Sixteen-year-old Rowan has spent most of his life living among the mortals—learning to control the element of fire, impatiently awaiting the day his vengeful mother, Queen Prisma, will abdicate her throne. When he finally returns to Avalon for his coronation, his mother insists he must first prove his loyalty to the court by completing a secret mission:
Kill Kalin, the half-human, half-elemental daughter of the air court king.
Willing to do anything to remove his mother from power, he agrees to sacrifice the halfling. He returns to the mortal world with his best friend, Marcus, determined to kill the princess. But as he devises a plan, he starts to question whether or not he’s capable of completing such a heinous task. And what price he will pay if he refuses?
I’ve made it no secret that I’m not a generally a fan of Young Adult novellas. Generally speaking, I find them too short, too expensive and too lacking in worthwhile content to ever recommend.
I am happy to say I have finally found one that I can recommend, because The Shadow Prince is none of these things.
I think the author is to be commended her, because instead of using a novella as a means of milking more money from fans, instead they’re using the novella as a way to create fans of the series by giving it away for free. It’s a brilliant idea and I would love to see this approach from other authors in the future. Why? It gives fans a sense of the world that’s been created and the characters that inhabit it, without being a simple chapter sampler which seems to be the preferred method of introduction in the industry today.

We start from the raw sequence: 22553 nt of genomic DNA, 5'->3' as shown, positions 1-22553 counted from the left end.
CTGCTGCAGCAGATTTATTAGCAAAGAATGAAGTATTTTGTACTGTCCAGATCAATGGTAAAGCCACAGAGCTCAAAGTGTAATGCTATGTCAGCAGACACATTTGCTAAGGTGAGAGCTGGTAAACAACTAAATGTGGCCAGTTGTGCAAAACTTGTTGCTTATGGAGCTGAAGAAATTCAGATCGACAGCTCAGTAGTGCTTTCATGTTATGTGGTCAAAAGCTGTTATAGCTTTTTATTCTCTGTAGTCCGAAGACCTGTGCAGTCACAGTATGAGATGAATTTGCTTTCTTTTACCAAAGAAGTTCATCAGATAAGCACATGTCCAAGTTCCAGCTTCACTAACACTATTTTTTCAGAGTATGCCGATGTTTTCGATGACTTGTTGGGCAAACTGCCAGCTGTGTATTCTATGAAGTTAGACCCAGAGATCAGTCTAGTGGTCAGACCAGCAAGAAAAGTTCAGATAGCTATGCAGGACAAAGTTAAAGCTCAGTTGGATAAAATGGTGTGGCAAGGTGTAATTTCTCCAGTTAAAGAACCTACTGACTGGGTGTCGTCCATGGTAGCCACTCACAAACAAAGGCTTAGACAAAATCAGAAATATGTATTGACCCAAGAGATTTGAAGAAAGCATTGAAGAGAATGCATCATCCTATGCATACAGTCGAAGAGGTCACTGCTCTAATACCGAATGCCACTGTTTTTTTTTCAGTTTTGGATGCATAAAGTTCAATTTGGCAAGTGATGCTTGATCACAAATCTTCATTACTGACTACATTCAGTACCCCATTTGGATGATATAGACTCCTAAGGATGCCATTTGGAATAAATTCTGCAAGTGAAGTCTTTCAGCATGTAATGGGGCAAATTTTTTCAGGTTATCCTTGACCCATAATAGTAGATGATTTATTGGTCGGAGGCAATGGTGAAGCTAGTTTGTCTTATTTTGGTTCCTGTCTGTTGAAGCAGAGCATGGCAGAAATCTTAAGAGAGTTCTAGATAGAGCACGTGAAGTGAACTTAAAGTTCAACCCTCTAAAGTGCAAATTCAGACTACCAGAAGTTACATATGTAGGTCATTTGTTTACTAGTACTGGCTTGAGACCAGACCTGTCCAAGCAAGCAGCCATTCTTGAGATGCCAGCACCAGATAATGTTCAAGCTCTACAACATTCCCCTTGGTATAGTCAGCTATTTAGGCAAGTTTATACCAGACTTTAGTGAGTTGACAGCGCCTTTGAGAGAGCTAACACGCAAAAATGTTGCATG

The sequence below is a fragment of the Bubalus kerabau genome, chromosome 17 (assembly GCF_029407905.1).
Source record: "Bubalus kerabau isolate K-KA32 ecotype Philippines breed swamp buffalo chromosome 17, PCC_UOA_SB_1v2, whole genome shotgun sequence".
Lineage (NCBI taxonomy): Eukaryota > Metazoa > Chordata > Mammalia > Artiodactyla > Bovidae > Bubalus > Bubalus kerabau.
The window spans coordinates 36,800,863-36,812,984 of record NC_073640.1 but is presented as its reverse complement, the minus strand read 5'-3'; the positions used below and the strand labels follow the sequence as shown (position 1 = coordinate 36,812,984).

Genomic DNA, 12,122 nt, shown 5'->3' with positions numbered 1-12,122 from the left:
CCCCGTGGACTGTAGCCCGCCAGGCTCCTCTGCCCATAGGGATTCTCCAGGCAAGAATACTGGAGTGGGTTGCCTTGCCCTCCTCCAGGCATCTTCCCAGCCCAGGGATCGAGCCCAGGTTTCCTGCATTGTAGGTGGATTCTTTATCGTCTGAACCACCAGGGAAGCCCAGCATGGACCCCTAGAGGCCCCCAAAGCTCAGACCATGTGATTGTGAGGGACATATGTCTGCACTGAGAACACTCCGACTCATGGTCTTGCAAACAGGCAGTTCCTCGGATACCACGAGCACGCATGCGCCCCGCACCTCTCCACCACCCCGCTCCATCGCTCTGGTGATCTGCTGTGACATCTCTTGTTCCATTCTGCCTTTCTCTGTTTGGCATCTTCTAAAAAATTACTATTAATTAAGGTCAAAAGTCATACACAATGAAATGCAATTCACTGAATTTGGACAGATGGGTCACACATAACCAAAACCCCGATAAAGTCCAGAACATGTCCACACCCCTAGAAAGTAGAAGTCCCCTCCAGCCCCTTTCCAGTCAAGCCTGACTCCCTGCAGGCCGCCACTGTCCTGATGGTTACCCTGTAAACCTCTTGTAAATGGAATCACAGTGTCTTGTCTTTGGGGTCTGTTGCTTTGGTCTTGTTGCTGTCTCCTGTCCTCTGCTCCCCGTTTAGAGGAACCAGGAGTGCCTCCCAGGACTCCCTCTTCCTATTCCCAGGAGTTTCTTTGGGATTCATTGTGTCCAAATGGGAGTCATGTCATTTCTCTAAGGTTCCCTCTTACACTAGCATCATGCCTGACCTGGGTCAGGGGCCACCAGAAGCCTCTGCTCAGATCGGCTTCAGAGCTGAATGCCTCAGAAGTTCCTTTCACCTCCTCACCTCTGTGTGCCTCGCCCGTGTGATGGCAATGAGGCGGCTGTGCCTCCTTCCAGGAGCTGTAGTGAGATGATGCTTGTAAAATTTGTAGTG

And what I really like here is that not only is this a meaty introduction (the novella itself is a whopping 74 pages – nearly double the length of the average YA novella) but she uses the opportunity to give us the backstory on a character who isn’t actually narrating the main story. So while we will inevitably get some kind of recap in the first book, it shouldn’t feel like a simple rehash because our actual narrator Kalin will be learning it from Rowan. We will get to experience both her reaction to the story and possibly get insight into Rowan based on how and what he chooses to share. It could really be a great way to further his character.
As for the story itself? It seems genuinely promising. I enjoyed the concept of the four courts, I thought the characters we were introduced to all seemed interesting in their own ways and it seems like there will be some good intrigue here. While this book will surely have a fairly heavy romantic component to it (Rowan is crushing pretty hard in this), I’m not so concerned about it because while Rowan may not be a White Knight, he does genuinely seem like a good guy which (bizarrely, might I add) is actually a bit unusual in Young Adult where the trope normally dictates that the guy be “bad” and find redemption thanks to our heroine. Rowan has an attitude, but I don’t think he needs it. It’s a nice change.
All this combined, if you like Young Adult, there is really is no reason to not check it out. You may just find a book to add to your To Be Read list.
Verdict: Buy It (it’s free!)